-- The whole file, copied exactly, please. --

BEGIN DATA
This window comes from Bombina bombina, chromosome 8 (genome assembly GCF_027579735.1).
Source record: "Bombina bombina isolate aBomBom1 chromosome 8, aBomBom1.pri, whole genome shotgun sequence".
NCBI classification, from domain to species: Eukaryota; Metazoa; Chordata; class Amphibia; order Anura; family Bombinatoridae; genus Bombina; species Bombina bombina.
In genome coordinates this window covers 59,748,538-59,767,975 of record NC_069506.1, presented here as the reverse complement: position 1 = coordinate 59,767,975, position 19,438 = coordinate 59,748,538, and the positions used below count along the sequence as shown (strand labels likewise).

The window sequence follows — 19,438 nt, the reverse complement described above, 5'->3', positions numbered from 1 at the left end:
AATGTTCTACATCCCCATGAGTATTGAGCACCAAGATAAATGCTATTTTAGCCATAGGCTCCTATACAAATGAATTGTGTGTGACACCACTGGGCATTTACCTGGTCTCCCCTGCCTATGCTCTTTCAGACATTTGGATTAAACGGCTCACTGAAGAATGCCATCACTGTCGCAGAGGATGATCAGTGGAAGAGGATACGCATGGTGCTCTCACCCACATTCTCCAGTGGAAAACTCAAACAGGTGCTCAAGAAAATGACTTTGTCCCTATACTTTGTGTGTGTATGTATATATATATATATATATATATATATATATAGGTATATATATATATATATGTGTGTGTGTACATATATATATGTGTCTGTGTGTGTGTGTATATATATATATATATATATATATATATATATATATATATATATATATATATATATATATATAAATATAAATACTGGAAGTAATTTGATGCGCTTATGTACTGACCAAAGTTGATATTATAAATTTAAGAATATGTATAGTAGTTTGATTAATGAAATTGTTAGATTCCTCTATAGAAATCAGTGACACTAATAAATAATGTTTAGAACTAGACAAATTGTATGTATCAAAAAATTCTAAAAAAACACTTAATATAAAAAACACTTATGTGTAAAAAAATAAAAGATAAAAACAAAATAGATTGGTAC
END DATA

This window comes from Bombina bombina, chromosome 8 (genome assembly GCF_027579735.1).
Source record: "Bombina bombina isolate aBomBom1 chromosome 8, aBomBom1.pri, whole genome shotgun sequence".
NCBI classification, from domain to species: Eukaryota; Metazoa; Chordata; class Amphibia; order Anura; family Bombinatoridae; genus Bombina; species Bombina bombina.
In genome coordinates this window covers 59,748,538-59,767,975 of record NC_069506.1, presented here as the reverse complement: position 1 = coordinate 59,767,975, position 19,438 = coordinate 59,748,538, and the positions used below count along the sequence as shown (strand labels likewise).

The window sequence follows — 19,438 nt, the reverse complement described above, 5'->3', positions numbered from 1 at the left end:
AATGTTCTACATCCCCATGAGTATTGAGCACCAAGATAAATGCTATTTTAGCCATAGGCTCCTATACAAATGAATTGTGTGTGACACCACTGGGCATTTACCTGGTCTCCCCTGCCTATGCTCTTTCAGACATTTGGATTAAACGGCTCACTGAAGAATGCCATCACTGTCGCAGAGGATGATCAGTGGAAGAGGATACGCATGGTGCTCTCACCCACATTCTCCAGTGGAAAACTCAAACAGGTGCTCAAGAAAATGACTTTGTCCCTATACTTTGTGTGTGTATGTATATATATATATATATATATATATATATATAGGTATATATATATATATATGTGTGTGTGTACATATATATATGTGTCTGTGTGTGTGTGTATATATATATATATATATATATATATATATATATATATATATATATATATATATATATATATAAATATAAATACTGGAAGTAATTTGATGCGCTTATGTACTGACCAAAGTTGATATTATAAATTTAAGAATATGTATAGTAGTTTGATTAATGAAATTGTTAGATTCCTCTATAGAAATCAGTGACACTAATAAATAATGTTTAGAACTAGACAAATTGTATGTATCAAAAAATTCTAAAAAAACACTTAATATAAAAAACACTTATGTGTAAAAAAATAAAAGATAAAAACAAAATAGATTGGTAC